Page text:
Abdulnasser Gharem doesn't have the background you might expect for a successful artist – let alone one famous for edgy work from Saudi Arabia. He was once a lieutenant colonel in the Saudi army. He went to high school with two of the 9/11 hijackers.
But his first major art work sold for a whopping $842,500 at a Christie's auction in Dubai. It's a glittering dome symbolizing the Dome of the Rock, set on its edge, capturing a dove.
In Saudi Arabia, a new generation of artists is pushing boundaries amid a growing art scene. Art galleries and daring visual artists, all unheard of just a few years ago, are thriving. Contemporary artists like Gharem have become a critical voice in the conservative kingdom, where open calls for reform are a criminal offense.
Gharem says he doesn't care about fame. "I must focus on my own mission," he says with an exasperated laugh at the suggestion that he is the highest selling artist in the region. "I want to play my own role in the society, which will make me happy, and I can see the result."
In his busy Riyadh workshop, musicians play traditional music in the kitchen; a photographer is arranging images on a white wall in the next room. Here, Gharem, 41, gives young artists the help and guidance he never got.
"When I was struggling as a kid, I want[ed] to see the museum, I want to see the real paintings, I want to talk to the artists, how they are thinking," he says.
The Internet opened him to the larger art world as a young artist. He started an art foundation in 2013 with the money he earned from his first sale. Gharem took more than a dozen young artists to London last year to display their work, and this year, he and a group of young Saudi artists will launch an art tour across the U.S.
There is plenty of talent in Saudi Arabia, he says. "But the problem is they don't know how to deal with it. They don't have a strategy, they don't have even the guidance, what to do? So, that's my mission, you know."
He aims to show Saudis how to see and how to think critically. He knows the dangers of extremism firsthand because of his high school classmates turned terrorists. He insists art is an answer, a way to pose sensitive questions about ideology and religion.
"If you'll give them a space where at least they can speak freely — that's the beginning, and I think that's what's missing in this country," he says. "If you go to school, you cannot say what you want. If you go to mosque, you cannot say what you want [because of] family pressure, society pressure."
In a free space, an artistic space, he says, "You will see how they became different."
The art produced here is different. It's a daring visual critique of Saudi culture.
Performance videos play on a TV at the workshop. One is a satire of Saudi Arabia's ultra-religious culture, in which sketching human figures is forbidden: A group of solemn Saudi men sketch a plastic mannequin, a nude female. This act is so taboo in Saudi Arabia that the mannequin had to be shipped from Dubai and cut up into numbered pieces to get past Saudi customs officials.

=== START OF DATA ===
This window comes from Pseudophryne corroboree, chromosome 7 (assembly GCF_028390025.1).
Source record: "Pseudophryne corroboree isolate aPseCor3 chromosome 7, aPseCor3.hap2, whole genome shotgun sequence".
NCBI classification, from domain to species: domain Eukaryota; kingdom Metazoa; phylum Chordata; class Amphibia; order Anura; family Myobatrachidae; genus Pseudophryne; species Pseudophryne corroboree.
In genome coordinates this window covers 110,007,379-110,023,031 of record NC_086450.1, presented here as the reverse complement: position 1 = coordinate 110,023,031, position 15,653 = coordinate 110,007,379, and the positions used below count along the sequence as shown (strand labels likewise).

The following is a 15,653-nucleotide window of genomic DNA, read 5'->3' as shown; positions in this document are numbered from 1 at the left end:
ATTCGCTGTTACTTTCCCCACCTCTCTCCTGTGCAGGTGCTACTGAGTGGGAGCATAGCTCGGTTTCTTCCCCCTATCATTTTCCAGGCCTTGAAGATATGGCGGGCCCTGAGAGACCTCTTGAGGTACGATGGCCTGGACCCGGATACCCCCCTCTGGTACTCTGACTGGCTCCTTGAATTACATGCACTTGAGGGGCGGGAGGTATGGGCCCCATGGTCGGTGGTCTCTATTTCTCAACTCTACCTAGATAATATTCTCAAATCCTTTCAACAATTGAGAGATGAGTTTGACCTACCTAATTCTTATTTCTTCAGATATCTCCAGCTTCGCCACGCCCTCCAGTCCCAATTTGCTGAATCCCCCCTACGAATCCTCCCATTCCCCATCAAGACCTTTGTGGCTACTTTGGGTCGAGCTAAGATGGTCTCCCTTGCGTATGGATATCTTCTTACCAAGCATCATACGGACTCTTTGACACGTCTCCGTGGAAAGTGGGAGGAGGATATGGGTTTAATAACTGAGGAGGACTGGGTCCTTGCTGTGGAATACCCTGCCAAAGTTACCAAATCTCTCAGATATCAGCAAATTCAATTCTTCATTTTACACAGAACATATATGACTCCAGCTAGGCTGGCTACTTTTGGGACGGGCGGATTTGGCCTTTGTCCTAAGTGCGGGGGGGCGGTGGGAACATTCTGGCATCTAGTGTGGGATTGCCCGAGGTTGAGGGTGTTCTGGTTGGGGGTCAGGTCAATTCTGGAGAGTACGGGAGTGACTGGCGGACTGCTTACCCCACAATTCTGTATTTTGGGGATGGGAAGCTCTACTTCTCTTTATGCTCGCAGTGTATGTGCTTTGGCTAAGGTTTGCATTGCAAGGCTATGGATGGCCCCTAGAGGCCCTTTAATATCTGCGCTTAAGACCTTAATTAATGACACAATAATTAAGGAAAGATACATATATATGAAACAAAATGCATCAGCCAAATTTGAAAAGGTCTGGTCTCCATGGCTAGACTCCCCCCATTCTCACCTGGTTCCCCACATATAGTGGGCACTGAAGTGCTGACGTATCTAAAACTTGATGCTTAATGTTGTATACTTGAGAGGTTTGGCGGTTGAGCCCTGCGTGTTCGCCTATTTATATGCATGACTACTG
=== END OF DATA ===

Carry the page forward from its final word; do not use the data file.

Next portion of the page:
The one woman at the workshop is Njoud Alanbari. Her art focuses on problems in female education. The government-approved posters found in public schools, which are mostly in pink, inspire her work. But the messages are harsh. "The colors are so twisted," she says. The posters list "proper" behavior and include a long list of no's.
"No music, no pornography, don't travel," Alanbari says, and raises an eyebrow. "Actually, as a kid, I didn't know what pornography is." The posters are in every public school. "It's so intense," she says. "It's everywhere."
A drawing of a sword underlines every "no." Alanbari plays with these official images — in one instance, replacing a female silhouette with a monkey's head, forcing a viewer to take a fresh look.
"You need someone to come and tell you, 'Look at this,'" she says. "Because people are so used to it, it's now common."
Another performance video called "Traditional Pain Treatment" shows a fellow artist with a map of the Middle East inked across his back enduring traditional bloodletting via cupping, with glass cups that are heated and placed on his skin. "So we said, we need to take the bad blood from all the countries – the bad ideology, the bad politics, the bad economics. Everywhere."
Conceptual art is new in Saudi Arabia — a visual language that is easily understood by a young generation steeped in Internet culture, but flies just as easily past Saudi censors. Gharem and his band of young artists push the boundaries of critical speech now, not with words but with images.
"Visually, you can say it, because no one can accuse you with an image," says Gharem. "But if you are going to write or text or say something, it's easy to accuse you." With a picture, he says, "If you don't like it, you can put it down."